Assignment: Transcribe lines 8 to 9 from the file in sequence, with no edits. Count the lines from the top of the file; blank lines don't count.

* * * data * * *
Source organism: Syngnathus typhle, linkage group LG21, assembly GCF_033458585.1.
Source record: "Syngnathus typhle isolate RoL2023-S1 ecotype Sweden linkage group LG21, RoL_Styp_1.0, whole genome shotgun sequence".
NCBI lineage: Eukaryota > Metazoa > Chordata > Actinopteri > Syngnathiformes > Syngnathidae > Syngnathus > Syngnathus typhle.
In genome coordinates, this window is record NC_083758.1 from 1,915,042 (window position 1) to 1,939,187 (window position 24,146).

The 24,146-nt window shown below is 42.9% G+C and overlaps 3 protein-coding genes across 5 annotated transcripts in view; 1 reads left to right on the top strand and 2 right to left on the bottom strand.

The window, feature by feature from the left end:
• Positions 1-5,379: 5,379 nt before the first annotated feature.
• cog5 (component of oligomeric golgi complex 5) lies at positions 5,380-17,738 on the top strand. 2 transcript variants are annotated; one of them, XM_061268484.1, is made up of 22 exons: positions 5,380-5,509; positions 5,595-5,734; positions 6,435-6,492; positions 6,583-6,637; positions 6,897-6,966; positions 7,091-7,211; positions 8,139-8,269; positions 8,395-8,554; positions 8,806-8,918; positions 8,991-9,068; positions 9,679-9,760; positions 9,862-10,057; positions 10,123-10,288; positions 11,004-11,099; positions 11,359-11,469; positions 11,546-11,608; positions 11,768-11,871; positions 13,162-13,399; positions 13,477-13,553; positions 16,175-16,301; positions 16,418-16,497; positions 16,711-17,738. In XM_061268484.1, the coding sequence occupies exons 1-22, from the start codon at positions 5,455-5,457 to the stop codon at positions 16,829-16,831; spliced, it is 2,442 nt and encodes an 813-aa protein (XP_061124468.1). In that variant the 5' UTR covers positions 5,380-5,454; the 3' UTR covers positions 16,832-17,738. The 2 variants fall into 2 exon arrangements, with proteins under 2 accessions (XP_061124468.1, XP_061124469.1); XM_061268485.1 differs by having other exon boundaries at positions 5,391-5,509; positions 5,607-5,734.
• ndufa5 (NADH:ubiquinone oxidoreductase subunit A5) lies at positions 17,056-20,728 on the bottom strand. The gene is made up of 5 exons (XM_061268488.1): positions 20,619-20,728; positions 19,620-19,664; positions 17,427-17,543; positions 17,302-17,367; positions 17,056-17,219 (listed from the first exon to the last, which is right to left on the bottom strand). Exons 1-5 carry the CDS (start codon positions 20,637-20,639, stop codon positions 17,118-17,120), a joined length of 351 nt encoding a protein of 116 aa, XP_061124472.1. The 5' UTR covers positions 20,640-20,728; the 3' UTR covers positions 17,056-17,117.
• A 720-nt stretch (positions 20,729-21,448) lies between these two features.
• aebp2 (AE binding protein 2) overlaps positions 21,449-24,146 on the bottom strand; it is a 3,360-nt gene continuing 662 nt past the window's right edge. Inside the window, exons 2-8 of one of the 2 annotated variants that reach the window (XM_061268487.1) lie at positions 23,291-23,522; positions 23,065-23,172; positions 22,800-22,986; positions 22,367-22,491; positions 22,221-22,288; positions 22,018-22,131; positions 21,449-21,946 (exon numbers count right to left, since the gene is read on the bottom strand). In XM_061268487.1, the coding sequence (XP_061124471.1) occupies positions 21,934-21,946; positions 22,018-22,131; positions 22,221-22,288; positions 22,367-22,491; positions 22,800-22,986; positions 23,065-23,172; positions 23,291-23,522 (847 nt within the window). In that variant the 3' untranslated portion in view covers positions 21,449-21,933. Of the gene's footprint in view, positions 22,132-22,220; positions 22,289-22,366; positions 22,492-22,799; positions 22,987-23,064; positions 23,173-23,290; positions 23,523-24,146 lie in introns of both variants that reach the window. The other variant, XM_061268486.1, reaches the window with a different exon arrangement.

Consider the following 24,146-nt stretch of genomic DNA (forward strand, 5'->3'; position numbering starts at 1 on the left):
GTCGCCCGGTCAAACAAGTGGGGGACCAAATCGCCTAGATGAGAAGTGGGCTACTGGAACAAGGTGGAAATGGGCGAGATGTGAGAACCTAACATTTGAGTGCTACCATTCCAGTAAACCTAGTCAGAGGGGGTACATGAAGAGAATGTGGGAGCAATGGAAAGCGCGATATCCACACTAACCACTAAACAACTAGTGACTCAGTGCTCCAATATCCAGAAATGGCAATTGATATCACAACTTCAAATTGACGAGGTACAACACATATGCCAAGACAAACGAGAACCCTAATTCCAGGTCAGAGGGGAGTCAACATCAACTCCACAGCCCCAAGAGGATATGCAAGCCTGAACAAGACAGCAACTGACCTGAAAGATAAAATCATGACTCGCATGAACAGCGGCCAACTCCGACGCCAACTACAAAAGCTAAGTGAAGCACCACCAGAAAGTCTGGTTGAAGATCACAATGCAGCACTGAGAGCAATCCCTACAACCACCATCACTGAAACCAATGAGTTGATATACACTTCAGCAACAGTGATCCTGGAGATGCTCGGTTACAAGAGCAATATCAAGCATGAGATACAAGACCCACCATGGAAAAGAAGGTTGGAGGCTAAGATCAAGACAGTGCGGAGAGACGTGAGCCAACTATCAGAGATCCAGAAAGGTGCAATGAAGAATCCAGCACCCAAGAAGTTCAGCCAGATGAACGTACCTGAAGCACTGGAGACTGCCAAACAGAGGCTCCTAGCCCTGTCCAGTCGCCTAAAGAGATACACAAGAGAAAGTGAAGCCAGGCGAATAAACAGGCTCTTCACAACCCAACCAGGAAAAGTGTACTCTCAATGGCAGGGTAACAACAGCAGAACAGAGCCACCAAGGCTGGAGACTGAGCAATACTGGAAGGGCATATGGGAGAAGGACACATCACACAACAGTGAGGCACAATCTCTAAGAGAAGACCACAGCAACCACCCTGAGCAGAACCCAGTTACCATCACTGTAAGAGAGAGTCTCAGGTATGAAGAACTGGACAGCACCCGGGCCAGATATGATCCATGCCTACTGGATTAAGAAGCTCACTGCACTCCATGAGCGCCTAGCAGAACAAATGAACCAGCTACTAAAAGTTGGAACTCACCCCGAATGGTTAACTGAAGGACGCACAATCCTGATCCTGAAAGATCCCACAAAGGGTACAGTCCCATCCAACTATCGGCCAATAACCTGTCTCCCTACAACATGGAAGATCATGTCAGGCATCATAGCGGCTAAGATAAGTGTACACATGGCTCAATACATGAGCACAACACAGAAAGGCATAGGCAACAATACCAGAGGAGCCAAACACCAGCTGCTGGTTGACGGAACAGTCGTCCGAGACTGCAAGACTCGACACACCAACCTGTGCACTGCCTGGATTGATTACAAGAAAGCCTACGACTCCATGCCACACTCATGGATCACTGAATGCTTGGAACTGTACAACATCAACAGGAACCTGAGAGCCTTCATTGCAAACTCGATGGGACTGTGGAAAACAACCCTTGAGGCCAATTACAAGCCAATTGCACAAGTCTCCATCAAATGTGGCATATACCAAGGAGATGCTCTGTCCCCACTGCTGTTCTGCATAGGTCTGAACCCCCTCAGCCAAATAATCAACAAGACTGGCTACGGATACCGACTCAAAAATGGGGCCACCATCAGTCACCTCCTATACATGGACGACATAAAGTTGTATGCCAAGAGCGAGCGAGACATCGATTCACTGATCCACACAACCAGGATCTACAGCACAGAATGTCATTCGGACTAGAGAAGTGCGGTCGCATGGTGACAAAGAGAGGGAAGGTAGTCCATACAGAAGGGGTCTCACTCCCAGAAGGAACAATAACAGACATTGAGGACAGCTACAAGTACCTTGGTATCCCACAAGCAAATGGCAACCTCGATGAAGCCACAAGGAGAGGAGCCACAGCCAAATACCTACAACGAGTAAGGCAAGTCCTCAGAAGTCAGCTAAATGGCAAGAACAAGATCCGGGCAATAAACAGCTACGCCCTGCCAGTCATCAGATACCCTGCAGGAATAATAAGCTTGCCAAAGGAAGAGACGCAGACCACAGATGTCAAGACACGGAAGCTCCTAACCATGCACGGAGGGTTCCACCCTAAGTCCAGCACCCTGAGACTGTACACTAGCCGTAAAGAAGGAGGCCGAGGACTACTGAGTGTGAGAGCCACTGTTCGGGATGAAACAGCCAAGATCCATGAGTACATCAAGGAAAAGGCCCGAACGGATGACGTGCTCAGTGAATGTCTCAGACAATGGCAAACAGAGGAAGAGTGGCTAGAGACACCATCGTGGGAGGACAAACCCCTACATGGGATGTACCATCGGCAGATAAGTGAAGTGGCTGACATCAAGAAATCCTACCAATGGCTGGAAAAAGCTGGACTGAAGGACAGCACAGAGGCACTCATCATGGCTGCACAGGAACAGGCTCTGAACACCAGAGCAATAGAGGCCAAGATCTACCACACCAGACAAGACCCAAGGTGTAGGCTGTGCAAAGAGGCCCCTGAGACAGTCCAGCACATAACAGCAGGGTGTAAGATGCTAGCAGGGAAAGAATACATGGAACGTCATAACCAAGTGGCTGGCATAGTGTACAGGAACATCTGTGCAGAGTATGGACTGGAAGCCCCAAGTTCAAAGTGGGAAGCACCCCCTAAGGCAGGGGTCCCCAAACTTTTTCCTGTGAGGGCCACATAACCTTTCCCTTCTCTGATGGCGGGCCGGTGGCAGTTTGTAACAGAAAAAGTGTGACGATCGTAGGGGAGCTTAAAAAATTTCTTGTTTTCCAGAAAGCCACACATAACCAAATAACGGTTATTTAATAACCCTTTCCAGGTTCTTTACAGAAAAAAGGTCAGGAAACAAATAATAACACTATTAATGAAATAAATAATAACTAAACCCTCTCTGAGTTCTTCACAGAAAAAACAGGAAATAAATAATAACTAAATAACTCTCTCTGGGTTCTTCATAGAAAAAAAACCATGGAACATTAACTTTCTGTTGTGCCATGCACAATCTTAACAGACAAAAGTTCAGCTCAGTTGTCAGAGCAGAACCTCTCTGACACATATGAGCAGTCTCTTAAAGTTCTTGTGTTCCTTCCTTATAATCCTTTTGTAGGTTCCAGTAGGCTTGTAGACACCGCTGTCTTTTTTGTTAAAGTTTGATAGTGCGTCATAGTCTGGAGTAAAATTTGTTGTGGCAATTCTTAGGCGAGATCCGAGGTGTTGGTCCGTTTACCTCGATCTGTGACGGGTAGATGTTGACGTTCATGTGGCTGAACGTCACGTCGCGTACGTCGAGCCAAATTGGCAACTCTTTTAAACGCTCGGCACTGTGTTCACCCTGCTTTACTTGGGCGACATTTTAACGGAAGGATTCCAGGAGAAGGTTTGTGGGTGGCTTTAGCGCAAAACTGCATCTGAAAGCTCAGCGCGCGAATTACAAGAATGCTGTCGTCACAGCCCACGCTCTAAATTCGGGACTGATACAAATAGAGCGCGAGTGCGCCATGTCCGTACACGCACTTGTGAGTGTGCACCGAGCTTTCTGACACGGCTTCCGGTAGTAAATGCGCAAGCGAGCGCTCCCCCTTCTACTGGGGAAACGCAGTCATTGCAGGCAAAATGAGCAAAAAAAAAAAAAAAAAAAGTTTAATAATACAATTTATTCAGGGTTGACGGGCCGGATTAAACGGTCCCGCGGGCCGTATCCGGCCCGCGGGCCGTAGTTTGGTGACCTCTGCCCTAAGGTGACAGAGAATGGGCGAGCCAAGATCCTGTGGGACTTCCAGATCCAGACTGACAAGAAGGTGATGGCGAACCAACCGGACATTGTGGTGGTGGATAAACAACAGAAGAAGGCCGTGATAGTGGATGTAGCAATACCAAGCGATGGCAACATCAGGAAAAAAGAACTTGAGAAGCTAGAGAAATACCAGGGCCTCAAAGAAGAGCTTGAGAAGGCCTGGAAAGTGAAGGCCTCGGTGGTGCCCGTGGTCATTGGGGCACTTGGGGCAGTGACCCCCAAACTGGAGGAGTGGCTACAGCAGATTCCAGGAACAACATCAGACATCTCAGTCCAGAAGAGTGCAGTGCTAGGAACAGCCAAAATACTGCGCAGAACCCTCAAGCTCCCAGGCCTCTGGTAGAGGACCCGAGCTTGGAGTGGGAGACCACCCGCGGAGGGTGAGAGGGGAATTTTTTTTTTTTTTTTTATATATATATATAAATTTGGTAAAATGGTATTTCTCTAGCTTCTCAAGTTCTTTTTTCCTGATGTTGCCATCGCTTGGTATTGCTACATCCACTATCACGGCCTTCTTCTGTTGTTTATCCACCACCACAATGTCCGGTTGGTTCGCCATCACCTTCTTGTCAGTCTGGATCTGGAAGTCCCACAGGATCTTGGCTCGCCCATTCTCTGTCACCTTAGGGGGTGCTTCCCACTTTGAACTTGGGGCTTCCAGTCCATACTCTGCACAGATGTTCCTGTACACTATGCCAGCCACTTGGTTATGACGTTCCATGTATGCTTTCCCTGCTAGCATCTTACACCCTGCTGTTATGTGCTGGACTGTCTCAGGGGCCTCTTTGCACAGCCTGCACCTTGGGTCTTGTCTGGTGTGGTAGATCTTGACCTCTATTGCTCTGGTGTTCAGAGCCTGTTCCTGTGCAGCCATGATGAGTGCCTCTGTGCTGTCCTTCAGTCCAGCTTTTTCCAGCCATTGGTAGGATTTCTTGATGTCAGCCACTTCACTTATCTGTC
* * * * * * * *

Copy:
• cog5 (component of oligomeric golgi complex 5) lies at positions 5,380-17,738 on the top strand. 2 transcript variants are annotated; one of them, XM_061268484.1, is made up of 22 exons: positions 5,380-5,509; positions 5,595-5,734; positions 6,435-6,492; positions 6,583-6,637; positions 6,897-6,966; positions 7,091-7,211; positions 8,139-8,269; positions 8,395-8,554; positions 8,806-8,918; positions 8,991-9,068; positions 9,679-9,760; positions 9,862-10,057; positions 10,123-10,288; positions 11,004-11,099; positions 11,359-11,469; positions 11,546-11,608; positions 11,768-11,871; positions 13,162-13,399; positions 13,477-13,553; positions 16,175-16,301; positions 16,418-16,497; positions 16,711-17,738. In XM_061268484.1, the coding sequence occupies exons 1-22, from the start codon at positions 5,455-5,457 to the stop codon at positions 16,829-16,831; spliced, it is 2,442 nt and encodes an 813-aa protein (XP_061124468.1). In that variant the 5' UTR covers positions 5,380-5,454; the 3' UTR covers positions 16,832-17,738. The 2 variants fall into 2 exon arrangements, with proteins under 2 accessions (XP_061124468.1, XP_061124469.1); XM_061268485.1 differs by having other exon boundaries at positions 5,391-5,509; positions 5,607-5,734.
• ndufa5 (NADH:ubiquinone oxidoreductase subunit A5) lies at positions 17,056-20,728 on the bottom strand. The gene is made up of 5 exons (XM_061268488.1): positions 20,619-20,728; positions 19,620-19,664; positions 17,427-17,543; positions 17,302-17,367; positions 17,056-17,219 (listed from the first exon to the last, which is right to left on the bottom strand). Exons 1-5 carry the CDS (start codon positions 20,637-20,639, stop codon positions 17,118-17,120), a joined length of 351 nt encoding a protein of 116 aa, XP_061124472.1. The 5' UTR covers positions 20,640-20,728; the 3' UTR covers positions 17,056-17,117.